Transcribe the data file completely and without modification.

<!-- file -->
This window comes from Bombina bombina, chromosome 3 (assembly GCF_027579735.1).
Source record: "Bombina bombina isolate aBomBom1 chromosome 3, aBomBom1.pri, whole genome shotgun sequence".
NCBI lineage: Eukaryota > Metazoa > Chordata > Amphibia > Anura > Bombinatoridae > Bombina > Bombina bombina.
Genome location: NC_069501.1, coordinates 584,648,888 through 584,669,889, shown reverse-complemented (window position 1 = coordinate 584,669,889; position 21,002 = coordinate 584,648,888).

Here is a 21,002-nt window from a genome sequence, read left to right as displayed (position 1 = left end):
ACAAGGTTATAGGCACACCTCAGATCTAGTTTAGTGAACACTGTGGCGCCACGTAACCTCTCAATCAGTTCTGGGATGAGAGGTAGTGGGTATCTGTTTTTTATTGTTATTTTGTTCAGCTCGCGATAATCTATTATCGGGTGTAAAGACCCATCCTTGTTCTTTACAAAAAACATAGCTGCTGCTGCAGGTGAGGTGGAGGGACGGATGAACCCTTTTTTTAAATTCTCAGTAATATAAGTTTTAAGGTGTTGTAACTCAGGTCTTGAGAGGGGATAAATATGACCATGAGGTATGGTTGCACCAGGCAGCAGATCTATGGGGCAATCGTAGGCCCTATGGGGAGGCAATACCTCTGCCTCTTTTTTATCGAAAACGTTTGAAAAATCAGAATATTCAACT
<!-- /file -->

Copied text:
This window comes from Bombina bombina, chromosome 3 (assembly GCF_027579735.1).
Source record: "Bombina bombina isolate aBomBom1 chromosome 3, aBomBom1.pri, whole genome shotgun sequence".
NCBI lineage: Eukaryota > Metazoa > Chordata > Amphibia > Anura > Bombinatoridae > Bombina > Bombina bombina.
Genome location: NC_069501.1, coordinates 584,648,888 through 584,669,889, shown reverse-complemented (window position 1 = coordinate 584,669,889; position 21,002 = coordinate 584,648,888).

Here is a 21,002-nt window from a genome sequence, read left to right as displayed (position 1 = left end):
ACAAGGTTATAGGCACACCTCAGATCTAGTTTAGTGAACACTGTGGCGCCACGTAACCTCTCAATCAGTTCTGGGATGAGAGGTAGTGGGTATCTGTTTTTTATTGTTATTTTGTTCAGCTCGCGATAATCTATTATCGGGTGTAAAGACCCATCCTTGTTCTTTACAAAAAACATAGCTGCTGCTGCAGGTGAGGTGGAGGGACGGATGAACCCTTTTTTTAAATTCTCAGTAATATAAGTTTTAAGGTGTTGTAACTCAGGTCTTGAGAGGGGATAAATATGACCATGAGGTATGGTTGCACCAGGCAGCAGATCTATGGGGCAATCGTAGGCCCTATGGGGAGGCAATACCTCTGCCTCTTTTTTATCGAAAACGTTTGAAAAATCAGAATATTCAACT